Investing in technology is valuable for your business, which is why you should have a skilled development team running your projects. What attributes do successful development teams have?
Attribute #1: They automate things
Automating the more tedious and time-consuming parts of the job frees up a developer’s time that would be better spent on more creative tasks. Not only that, but automation ensures you can easily repeat a particular process with consistent quality for every release cycle. For example, if your company has regularly scheduled patches, it can benefit from scripts that automate the easy-to-miss parts.
Setting automatic processes also means leveraging integration to run scripts so that you can offload some of the labor involved in code review.
Attribute #2: They document everything meticulously
Think of documenting guidelines and processes as a way to automate team behavior. Successful teams can find what they need without waiting for another team member in another time zone to answer a question, saving time for both people involved and for future developers who have the same question.
As you build your software development team, consider that if developers ask the same question, that process is likely something you should document or re-invent.
Attribute #3: They use tools to collaborate
Allowing your team the space for questions, comments, and suggestions at each point of the cycle fosters collaboration while ensuring everyone is up-to-date on a project’s progress. Tools like milestones, labels, and personal assignments ensure that each employee knows when you expect them to do something; having meticulous documentation helps achieve this system.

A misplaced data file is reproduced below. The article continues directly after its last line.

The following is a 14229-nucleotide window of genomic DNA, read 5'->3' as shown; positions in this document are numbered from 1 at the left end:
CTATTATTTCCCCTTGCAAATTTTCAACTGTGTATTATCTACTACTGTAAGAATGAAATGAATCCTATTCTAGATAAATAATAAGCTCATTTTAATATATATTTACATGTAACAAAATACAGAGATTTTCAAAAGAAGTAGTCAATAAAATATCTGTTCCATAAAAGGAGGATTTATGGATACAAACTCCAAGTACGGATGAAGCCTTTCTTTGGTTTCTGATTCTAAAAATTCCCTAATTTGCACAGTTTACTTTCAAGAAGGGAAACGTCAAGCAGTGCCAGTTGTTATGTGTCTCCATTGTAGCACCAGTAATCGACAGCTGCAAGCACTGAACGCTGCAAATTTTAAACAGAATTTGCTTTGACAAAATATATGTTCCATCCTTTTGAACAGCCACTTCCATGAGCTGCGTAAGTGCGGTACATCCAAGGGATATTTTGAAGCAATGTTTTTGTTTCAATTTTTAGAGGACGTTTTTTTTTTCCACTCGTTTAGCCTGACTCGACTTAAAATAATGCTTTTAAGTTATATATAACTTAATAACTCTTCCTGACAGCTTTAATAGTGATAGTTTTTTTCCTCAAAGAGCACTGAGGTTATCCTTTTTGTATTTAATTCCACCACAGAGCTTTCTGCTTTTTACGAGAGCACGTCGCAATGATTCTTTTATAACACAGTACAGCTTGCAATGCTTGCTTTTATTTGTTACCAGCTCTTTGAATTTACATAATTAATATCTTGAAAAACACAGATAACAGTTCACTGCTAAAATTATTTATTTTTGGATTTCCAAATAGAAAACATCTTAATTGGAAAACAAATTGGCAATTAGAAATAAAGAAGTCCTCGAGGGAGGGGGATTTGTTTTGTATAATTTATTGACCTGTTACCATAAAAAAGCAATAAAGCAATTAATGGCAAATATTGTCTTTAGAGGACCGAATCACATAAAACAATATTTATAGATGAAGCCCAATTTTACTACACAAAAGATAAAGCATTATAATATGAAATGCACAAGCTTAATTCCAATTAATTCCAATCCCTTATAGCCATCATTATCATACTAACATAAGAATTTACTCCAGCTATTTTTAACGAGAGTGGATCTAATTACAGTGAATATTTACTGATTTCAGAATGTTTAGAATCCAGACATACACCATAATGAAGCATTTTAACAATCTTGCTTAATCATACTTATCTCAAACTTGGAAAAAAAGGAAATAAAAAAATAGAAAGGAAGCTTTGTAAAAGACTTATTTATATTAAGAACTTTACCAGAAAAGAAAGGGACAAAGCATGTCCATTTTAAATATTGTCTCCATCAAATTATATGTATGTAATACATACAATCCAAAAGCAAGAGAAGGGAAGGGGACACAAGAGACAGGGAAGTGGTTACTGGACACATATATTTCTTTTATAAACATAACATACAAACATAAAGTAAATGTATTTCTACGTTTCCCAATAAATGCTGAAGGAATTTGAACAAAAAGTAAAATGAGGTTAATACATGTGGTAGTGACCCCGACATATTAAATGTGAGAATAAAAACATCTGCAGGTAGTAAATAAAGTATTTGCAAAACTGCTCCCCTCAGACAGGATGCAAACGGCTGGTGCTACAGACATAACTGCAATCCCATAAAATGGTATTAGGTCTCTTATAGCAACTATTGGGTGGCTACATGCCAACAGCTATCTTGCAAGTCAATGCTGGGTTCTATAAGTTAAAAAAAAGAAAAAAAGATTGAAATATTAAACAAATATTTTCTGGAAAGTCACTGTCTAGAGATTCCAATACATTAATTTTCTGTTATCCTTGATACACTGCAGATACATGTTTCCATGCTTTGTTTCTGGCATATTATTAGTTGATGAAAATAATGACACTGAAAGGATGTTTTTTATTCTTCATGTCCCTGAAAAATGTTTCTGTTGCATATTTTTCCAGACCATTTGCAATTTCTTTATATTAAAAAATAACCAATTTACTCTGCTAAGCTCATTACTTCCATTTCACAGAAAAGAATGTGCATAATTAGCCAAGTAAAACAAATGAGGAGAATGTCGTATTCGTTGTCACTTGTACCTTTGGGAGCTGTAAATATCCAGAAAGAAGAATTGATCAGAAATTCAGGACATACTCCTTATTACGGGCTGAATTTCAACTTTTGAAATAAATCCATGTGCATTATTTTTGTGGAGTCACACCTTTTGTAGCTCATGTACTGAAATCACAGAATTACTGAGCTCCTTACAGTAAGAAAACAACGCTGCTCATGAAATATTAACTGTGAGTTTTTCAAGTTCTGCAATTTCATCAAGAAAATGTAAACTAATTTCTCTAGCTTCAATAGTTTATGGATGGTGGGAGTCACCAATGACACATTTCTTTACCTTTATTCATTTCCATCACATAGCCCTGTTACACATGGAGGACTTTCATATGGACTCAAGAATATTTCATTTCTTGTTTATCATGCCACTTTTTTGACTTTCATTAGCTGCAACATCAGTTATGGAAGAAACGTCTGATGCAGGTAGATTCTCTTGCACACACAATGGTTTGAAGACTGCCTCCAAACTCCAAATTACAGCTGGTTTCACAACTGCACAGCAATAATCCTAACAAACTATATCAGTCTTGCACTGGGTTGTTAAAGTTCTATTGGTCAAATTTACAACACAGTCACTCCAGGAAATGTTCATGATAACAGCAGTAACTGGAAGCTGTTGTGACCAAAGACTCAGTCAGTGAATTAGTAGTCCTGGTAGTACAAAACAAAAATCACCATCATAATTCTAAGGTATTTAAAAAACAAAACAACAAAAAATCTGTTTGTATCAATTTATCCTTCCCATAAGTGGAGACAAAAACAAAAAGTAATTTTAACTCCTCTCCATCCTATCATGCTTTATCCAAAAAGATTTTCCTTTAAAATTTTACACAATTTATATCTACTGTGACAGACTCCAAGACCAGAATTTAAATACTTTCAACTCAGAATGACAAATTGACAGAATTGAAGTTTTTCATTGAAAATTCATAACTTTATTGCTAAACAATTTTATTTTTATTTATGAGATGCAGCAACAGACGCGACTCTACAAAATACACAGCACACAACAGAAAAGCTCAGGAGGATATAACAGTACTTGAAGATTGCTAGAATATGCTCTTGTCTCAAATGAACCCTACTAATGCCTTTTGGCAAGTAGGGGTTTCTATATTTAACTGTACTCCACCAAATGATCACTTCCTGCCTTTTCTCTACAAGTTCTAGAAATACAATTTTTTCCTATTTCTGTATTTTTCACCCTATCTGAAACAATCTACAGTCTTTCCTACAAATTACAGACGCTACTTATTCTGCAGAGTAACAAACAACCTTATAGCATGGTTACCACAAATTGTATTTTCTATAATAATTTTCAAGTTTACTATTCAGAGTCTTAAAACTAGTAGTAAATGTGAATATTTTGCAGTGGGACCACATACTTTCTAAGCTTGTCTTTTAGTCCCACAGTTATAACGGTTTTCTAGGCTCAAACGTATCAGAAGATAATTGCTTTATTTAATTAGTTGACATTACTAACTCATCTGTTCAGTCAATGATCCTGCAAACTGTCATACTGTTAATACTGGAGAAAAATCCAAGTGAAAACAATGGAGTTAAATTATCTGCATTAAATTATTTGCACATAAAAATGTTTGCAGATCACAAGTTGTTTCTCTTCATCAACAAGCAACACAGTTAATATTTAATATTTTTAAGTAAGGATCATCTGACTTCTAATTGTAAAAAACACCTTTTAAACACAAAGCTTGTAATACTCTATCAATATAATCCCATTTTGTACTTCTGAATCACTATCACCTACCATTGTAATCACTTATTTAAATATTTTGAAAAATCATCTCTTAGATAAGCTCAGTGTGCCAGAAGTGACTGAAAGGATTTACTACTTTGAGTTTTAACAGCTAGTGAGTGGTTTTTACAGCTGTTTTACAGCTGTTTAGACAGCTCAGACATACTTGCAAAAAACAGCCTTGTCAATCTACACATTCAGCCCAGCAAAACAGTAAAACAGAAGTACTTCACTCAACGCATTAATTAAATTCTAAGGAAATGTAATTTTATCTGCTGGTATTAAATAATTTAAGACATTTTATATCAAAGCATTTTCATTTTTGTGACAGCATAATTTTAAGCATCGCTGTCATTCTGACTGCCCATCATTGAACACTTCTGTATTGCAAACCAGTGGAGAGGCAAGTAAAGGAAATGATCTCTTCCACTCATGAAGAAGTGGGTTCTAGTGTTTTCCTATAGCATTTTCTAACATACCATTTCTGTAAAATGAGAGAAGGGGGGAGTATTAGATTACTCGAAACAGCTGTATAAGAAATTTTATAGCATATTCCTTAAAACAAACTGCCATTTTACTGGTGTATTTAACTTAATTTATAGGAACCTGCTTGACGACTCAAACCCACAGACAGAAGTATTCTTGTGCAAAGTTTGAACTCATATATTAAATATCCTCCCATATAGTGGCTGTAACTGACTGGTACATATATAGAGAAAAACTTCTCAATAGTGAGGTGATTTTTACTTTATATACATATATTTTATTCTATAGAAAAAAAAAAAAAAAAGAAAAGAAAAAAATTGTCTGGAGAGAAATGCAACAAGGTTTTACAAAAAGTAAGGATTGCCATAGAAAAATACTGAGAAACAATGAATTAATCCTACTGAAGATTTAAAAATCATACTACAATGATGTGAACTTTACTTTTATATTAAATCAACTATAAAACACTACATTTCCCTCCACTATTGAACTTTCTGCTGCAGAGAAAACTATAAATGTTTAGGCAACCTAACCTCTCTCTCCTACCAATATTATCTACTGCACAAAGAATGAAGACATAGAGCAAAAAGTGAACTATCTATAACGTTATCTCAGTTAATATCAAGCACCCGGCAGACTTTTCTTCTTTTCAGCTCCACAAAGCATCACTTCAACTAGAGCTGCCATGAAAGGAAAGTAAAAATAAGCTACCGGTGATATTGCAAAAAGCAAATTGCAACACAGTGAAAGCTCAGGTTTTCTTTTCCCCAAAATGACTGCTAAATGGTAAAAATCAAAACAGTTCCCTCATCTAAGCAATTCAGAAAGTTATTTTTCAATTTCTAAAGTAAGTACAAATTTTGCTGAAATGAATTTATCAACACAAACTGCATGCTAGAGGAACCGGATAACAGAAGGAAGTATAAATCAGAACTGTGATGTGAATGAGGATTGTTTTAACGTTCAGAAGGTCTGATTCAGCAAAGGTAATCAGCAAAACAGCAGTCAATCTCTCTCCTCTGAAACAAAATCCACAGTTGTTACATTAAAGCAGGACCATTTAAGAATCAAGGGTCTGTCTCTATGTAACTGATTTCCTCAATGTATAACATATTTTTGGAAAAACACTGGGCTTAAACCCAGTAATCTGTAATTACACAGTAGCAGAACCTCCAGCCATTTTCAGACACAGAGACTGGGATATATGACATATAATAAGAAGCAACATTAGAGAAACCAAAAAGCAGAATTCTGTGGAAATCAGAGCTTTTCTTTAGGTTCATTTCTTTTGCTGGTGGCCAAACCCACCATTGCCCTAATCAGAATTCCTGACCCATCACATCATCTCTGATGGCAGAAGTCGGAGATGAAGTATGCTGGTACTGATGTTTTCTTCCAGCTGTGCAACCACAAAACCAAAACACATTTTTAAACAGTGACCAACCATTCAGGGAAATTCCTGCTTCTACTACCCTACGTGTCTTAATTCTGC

If your development team works remotely, it’s imperative to have collaboration tools available. Your dev can’t walk over to a co-worker’s desk and get an instant response to their question, so you must facilitate communication in other ways.
Attribute #4: They use version control
Most of the industry already widely accepts version control for source code as a given, but it’s useful in other ways too.
Consider documentation, for instance. If you use a wiki, there is no merge request; you either commit the change right away or cancel. Wikis tend to make developers feel like only senior members should edit the wiki, discouraging collaboration on documentation. By using source control, junior developers will feel less hesitant to point out little errors or make suggestions for future edits.
Taking the time to write a merge request that outlines why a person proposes a change makes submitting the request less intimidating. The same principle applies to tests, infrastructure code, and other areas.
Attribute #5: They encourage everyone’s contributions
Opening up your development platform allows team members to contribute and learn from others. This strategy is more than helping junior developers learn from senior members; a new perspective from fresh eyes can sometimes spark an idea that isn’t apparent when you’ve stared at the same code for the last week. Another member might read your code and ask a question that starts a productive conversation.
Working together makes code better, mainly when everyone uses a shared library. If one person fixes a bug or otherwise increases that application’s functionality, that one person’s contribution affects everyone using the platform.
Attribute #6: They collaborate on code review
It’s hard not to feel judged when someone reviews your work, even if you know you’re at the top of your game. When code review becomes about “change this because it’s wrong,” it’s demoralizing.
A more productive way to approach code review would be to rephrase the feedback into a question, which still encourages the recipient to think critically without feeling attacked.
If everyone can review each other’s code or request a review, then reviews become about improving the project and not about judging work — which is how it should be. Encouraged developers tend to trend towards self-improvement and seek to increase their skill set, such as Agile coaching certification.
Attribute #7: They’re free to be creative
Developers solve problems. If a customer wants a feature, it helps them find out what problem they want to be solved rather than presenting a trendy spec that doesn’t quite touch on the issue. Allowing developers to criticize a proposal and be free in their specs results in better code.
No matter what type of projects your team develops, it is crucial to ensure its members are capable experts.